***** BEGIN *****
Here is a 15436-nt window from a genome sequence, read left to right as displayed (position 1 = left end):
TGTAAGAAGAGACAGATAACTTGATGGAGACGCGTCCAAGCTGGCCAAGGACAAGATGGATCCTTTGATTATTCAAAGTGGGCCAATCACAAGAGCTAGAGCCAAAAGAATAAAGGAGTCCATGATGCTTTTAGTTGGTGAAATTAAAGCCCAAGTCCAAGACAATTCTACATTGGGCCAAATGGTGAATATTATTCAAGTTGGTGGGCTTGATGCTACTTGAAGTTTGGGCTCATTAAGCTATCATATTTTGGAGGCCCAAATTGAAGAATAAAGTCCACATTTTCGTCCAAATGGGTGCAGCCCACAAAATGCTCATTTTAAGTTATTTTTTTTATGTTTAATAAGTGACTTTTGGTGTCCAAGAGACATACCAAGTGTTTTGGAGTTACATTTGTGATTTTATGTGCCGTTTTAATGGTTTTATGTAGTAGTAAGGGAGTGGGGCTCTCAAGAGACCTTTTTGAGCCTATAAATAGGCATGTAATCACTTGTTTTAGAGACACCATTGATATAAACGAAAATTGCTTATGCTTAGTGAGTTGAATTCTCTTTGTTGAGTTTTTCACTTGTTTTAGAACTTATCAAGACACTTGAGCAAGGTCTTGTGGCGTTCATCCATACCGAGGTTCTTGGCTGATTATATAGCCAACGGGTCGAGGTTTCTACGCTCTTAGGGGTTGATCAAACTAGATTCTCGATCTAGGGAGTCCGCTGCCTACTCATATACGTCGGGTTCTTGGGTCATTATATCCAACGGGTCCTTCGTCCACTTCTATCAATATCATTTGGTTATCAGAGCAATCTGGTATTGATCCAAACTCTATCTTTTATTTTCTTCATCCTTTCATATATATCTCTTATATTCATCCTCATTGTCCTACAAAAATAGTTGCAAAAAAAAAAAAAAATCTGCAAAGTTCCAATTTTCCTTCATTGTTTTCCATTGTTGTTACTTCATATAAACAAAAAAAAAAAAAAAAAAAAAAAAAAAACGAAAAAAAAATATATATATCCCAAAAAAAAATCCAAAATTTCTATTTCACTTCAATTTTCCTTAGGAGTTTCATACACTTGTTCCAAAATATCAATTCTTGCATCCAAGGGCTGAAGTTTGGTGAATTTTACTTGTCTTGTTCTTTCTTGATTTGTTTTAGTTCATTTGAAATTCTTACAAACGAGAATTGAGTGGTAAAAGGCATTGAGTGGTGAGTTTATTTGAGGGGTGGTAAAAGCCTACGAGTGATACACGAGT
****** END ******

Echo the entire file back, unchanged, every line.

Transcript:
Here is a 15436-nt window from a genome sequence, read left to right as displayed (position 1 = left end):
TGTAAGAAGAGACAGATAACTTGATGGAGACGCGTCCAAGCTGGCCAAGGACAAGATGGATCCTTTGATTATTCAAAGTGGGCCAATCACAAGAGCTAGAGCCAAAAGAATAAAGGAGTCCATGATGCTTTTAGTTGGTGAAATTAAAGCCCAAGTCCAAGACAATTCTACATTGGGCCAAATGGTGAATATTATTCAAGTTGGTGGGCTTGATGCTACTTGAAGTTTGGGCTCATTAAGCTATCATATTTTGGAGGCCCAAATTGAAGAATAAAGTCCACATTTTCGTCCAAATGGGTGCAGCCCACAAAATGCTCATTTTAAGTTATTTTTTTTATGTTTAATAAGTGACTTTTGGTGTCCAAGAGACATACCAAGTGTTTTGGAGTTACATTTGTGATTTTATGTGCCGTTTTAATGGTTTTATGTAGTAGTAAGGGAGTGGGGCTCTCAAGAGACCTTTTTGAGCCTATAAATAGGCATGTAATCACTTGTTTTAGAGACACCATTGATATAAACGAAAATTGCTTATGCTTAGTGAGTTGAATTCTCTTTGTTGAGTTTTTCACTTGTTTTAGAACTTATCAAGACACTTGAGCAAGGTCTTGTGGCGTTCATCCATACCGAGGTTCTTGGCTGATTATATAGCCAACGGGTCGAGGTTTCTACGCTCTTAGGGGTTGATCAAACTAGATTCTCGATCTAGGGAGTCCGCTGCCTACTCATATACGTCGGGTTCTTGGGTCATTATATCCAACGGGTCCTTCGTCCACTTCTATCAATATCATTTGGTTATCAGAGCAATCTGGTATTGATCCAAACTCTATCTTTTATTTTCTTCATCCTTTCATATATATCTCTTATATTCATCCTCATTGTCCTACAAAAATAGTTGCAAAAAAAAAAAAAAATCTGCAAAGTTCCAATTTTCCTTCATTGTTTTCCATTGTTGTTACTTCATATAAACAAAAAAAAAAAAAAAAAAAAAAAAAAAACGAAAAAAAAATATATATATCCCAAAAAAAAATCCAAAATTTCTATTTCACTTCAATTTTCCTTAGGAGTTTCATACACTTGTTCCAAAATATCAATTCTTGCATCCAAGGGCTGAAGTTTGGTGAATTTTACTTGTCTTGTTCTTTCTTGATTTGTTTTAGTTCATTTGAAATTCTTACAAACGAGAATTGAGTGGTAAAAGGCATTGAGTGGTGAGTTTATTTGAGGGGTGGTAAAAGCCTACGAGTGATACACGAGT